From the U.S. based bowhunter’s viewpoint, finding the best bowhunting Game Ranches in Southern Africa at the very best is a daunting task.  At worst, it is almost as impossible as finding the proverbial “needle in the haystack”.  For me, who also wears the hat of a Hunting Consultant, to cover it here without it sounding like one of my Ads is doubly difficult.  But I’m going to give it a shot anyway…So here goes!

There are literally hundreds of game reserves and ranches located in several countries across southern Africa.  The good news is that the vast majority are owned and/or operated by competent, hard working, ethical folks.  In addition, even the most mediocre of African bowhunting destinations will provide the first time bowhunter a safari filled with more game in both number and species, shot opportunities, and excitement than he will encounter over the course of multiple seasons back home.  So even if he doesn’t make the BEST choice, chances are he is going to leave Africa happy.

But that, in my opinion, is not good enough.  Africa is a long way to travel.  And even as great a “value” as it is…significant money is still involved.  Finding the best possible destinations is an absolute must considering that valuable leisure time and limited resources will be spent there.  Most serious international hunters, bow or gun, utilize the services of a reputable and trusted Hunting Consultant.  Africa is so huge…It takes a great deal of time, travel, and money to sift through the countless available options and find the real  “gems”.  Through exhaustive efforts spanning two decades, I have had occasion to evaluate scores of destinations in six countries and have come up with just eight concessions I represent.  In doing so, I have developed the following areas of consideration to identify the best of the best in bowhunting concessions.


Without doubt THE most important consideration.  Because many close encounters with game do not result in a shot opportunity, bowhunters need multiple chances, not just with animals…but with “shooter” quality animals, in order to succeed consistently.  For this to happen, concessions must support great game populations and ample numbers of trophy class males for most available species to be listed with the best of the best.



If sound game management is in place, it will be reflected in the populations, trophy quality and overall health of the herds.  Wise, conservation-minded landowners know that controlled harvest by a limited number of hunters coupled with a periodic influx of new blood to the breeding herds is a proven formula for long term success.  Herds under such sound management practices that are not pressured by over hunting will appear plentiful, healthy, and generally relaxed in proximity to waterholes, vehicles, etc.



Waterhole size is important.  A proper size will place the target animal within bow range no matter where it decides to drink.  Blinds should be “bowhunter ready”…clean and pest free with ample room for a 28” compound or a 54” long bow.  Blind placement so that all shots are no more than 25 yards is critical…My experience is that at ranges beyond that, poor hits and wounding rates increase dramatically and disproportionately.  Treestands in the bushveld thickets on travel corridors, mineral licks or hidden seeps offer variety and excitement to the hunt, and elevate concessions that employ them.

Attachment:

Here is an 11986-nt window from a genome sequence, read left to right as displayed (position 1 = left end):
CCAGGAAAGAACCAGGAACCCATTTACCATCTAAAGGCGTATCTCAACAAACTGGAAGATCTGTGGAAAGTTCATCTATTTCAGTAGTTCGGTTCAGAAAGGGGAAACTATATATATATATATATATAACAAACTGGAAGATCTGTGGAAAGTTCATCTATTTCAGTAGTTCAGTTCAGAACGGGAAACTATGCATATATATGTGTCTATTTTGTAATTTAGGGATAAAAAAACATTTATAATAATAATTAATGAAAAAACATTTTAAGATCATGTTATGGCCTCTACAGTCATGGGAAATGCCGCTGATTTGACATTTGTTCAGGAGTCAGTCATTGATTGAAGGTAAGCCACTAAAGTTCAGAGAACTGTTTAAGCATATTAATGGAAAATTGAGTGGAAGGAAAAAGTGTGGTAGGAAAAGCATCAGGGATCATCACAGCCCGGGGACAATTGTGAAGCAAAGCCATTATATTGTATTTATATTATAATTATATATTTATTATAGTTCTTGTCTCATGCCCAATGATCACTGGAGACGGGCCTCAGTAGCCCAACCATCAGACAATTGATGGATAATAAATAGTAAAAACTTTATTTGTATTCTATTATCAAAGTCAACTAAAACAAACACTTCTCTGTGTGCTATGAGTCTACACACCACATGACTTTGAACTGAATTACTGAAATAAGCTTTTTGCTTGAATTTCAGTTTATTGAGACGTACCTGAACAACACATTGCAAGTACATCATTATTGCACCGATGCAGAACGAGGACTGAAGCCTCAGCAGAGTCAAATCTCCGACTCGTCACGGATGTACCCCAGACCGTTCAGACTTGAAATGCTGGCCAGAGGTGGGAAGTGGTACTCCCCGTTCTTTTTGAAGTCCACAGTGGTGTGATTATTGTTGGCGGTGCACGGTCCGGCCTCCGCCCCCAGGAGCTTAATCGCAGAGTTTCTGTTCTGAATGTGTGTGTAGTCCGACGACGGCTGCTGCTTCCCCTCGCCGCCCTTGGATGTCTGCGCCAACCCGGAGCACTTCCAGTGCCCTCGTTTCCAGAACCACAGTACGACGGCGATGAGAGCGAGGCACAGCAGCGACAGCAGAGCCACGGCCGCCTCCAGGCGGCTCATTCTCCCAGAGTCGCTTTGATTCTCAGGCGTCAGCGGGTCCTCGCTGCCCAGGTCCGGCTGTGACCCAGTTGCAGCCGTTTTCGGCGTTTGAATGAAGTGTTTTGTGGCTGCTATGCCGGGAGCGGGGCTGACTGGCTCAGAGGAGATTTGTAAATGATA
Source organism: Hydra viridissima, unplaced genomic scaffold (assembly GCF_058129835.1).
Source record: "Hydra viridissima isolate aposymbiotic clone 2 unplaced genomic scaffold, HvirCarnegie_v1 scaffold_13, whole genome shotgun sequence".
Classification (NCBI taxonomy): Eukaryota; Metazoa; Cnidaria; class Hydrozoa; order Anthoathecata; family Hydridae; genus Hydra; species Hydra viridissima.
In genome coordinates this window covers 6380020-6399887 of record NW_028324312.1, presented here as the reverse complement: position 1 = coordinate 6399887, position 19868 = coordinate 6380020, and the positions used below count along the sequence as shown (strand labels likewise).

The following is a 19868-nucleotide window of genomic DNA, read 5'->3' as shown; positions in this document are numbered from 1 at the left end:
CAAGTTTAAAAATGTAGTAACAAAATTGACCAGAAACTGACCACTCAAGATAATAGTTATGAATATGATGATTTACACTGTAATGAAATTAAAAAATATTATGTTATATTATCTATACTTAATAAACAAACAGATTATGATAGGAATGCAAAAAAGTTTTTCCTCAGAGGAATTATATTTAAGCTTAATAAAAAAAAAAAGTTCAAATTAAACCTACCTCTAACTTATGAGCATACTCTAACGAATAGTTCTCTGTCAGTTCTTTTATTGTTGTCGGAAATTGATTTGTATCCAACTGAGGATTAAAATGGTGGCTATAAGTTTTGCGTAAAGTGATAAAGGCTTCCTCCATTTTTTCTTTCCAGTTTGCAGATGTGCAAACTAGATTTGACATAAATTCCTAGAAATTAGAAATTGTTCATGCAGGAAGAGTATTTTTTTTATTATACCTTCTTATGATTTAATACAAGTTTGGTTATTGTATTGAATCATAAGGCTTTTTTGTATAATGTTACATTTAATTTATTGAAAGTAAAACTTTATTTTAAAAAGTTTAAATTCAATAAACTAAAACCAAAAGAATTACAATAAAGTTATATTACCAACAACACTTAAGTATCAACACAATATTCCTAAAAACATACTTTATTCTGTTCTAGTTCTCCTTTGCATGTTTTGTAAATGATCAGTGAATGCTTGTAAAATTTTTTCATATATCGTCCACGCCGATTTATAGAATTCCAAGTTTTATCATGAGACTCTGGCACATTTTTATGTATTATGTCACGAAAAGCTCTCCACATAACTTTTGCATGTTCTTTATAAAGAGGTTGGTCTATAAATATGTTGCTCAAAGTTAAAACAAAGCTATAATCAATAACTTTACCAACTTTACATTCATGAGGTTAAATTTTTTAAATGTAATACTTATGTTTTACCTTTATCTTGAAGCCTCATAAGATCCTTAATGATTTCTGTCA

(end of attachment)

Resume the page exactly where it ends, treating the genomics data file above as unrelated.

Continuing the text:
This is almost never the deciding factor in selecting a bowhunting destination…But it is often one of the main reasons clients return.  Lodges and accommodations range from traditional to modern across southern Africa, and the vast majority far exceed new client expectations in safety, luxury and comfort.  It is the mood, of sundowners around an open campfire, the friendliness and hospitality in a gathering of hunters and new friends at a traditional brai that “calls” clients to return…often more than trophies taken.



Location, topography and size of concession are likewise important.  For example, a beautiful, secluded concession with a variety of terrain and varied habitat will win out over a concession with a huge power line running through it or a highway running along its border.  Size is another consideration.  Much could be written on this…possibly a discussion for a future article on “Concession Size Versus Fair Chase”…But in general 5000 acres, or (7.8 square miles) is acceptable as a minimum.  Concessions of this size can easily accommodate groups of up to three bowhunters at once without clients feeling crowded or pressuring game.  Experienced PH’s, skilled trackers, and a highly professional camp staff also are an integral part of any successful Safari Co.  Add to all this a landowner committed to bowhunting who offers his land as a bowhunting-only concession, and you have found a definite “keeper”.

If you live in southern Africa, at least to some degree within your general location and with some effort, you can locate a top notch bowhunting concession yourself.  For those who have traveled to Africa for a bowhunting safari, you can now at the very least evaluate the concession you hunted and decide whether to return or search out another location for your return trip.

But as you can readily see, at least for the U.S. based client, accurately assessing and choosing an African bowhunting Safari Company and concession from abroad is virtually impossible.  For them, the obvious solution is to employ the services of a qualified booking agent with current, first-hand knowledge and experience in the African bowhunting scene.  You know…I think I know a guy like that.  Remember, I warned you at the beginning where this was all headed!